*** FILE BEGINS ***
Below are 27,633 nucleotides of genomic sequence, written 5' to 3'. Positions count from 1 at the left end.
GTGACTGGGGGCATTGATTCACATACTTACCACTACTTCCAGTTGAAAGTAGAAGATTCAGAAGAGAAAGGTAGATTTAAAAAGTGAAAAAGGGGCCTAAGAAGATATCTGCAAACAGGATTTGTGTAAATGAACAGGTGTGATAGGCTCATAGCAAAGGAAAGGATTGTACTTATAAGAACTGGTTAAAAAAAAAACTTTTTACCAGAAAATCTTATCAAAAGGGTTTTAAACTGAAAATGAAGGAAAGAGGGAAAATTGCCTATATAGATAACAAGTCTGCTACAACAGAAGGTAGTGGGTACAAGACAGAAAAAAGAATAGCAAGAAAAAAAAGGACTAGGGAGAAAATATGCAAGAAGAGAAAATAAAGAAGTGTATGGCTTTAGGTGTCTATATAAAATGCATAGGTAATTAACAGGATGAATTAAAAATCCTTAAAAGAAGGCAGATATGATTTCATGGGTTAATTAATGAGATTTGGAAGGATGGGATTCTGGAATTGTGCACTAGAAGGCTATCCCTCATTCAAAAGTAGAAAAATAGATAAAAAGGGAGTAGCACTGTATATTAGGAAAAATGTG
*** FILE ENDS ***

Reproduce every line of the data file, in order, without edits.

Below are 27,633 nucleotides of genomic sequence, written 5' to 3'. Positions count from 1 at the left end.
GTGACTGGGGGCATTGATTCACATACTTACCACTACTTCCAGTTGAAAGTAGAAGATTCAGAAGAGAAAGGTAGATTTAAAAAGTGAAAAAGGGGCCTAAGAAGATATCTGCAAACAGGATTTGTGTAAATGAACAGGTGTGATAGGCTCATAGCAAAGGAAAGGATTGTACTTATAAGAACTGGTTAAAAAAAAAACTTTTTACCAGAAAATCTTATCAAAAGGGTTTTAAACTGAAAATGAAGGAAAGAGGGAAAATTGCCTATATAGATAACAAGTCTGCTACAACAGAAGGTAGTGGGTACAAGACAGAAAAAAGAATAGCAAGAAAAAAAAGGACTAGGGAGAAAATATGCAAGAAGAGAAAATAAAGAAGTGTATGGCTTTAGGTGTCTATATAAAATGCATAGGTAATTAACAGGATGAATTAAAAATCCTTAAAAGAAGGCAGATATGATTTCATGGGTTAATTAATGAGATTTGGAAGGATGGGATTCTGGAATTGTGCACTAGAAGGCTATCCCTCATTCAAAAGTAGAAAAATAGATAAAAAGGGAGTAGCACTGTATATTAGGAAAAATGTG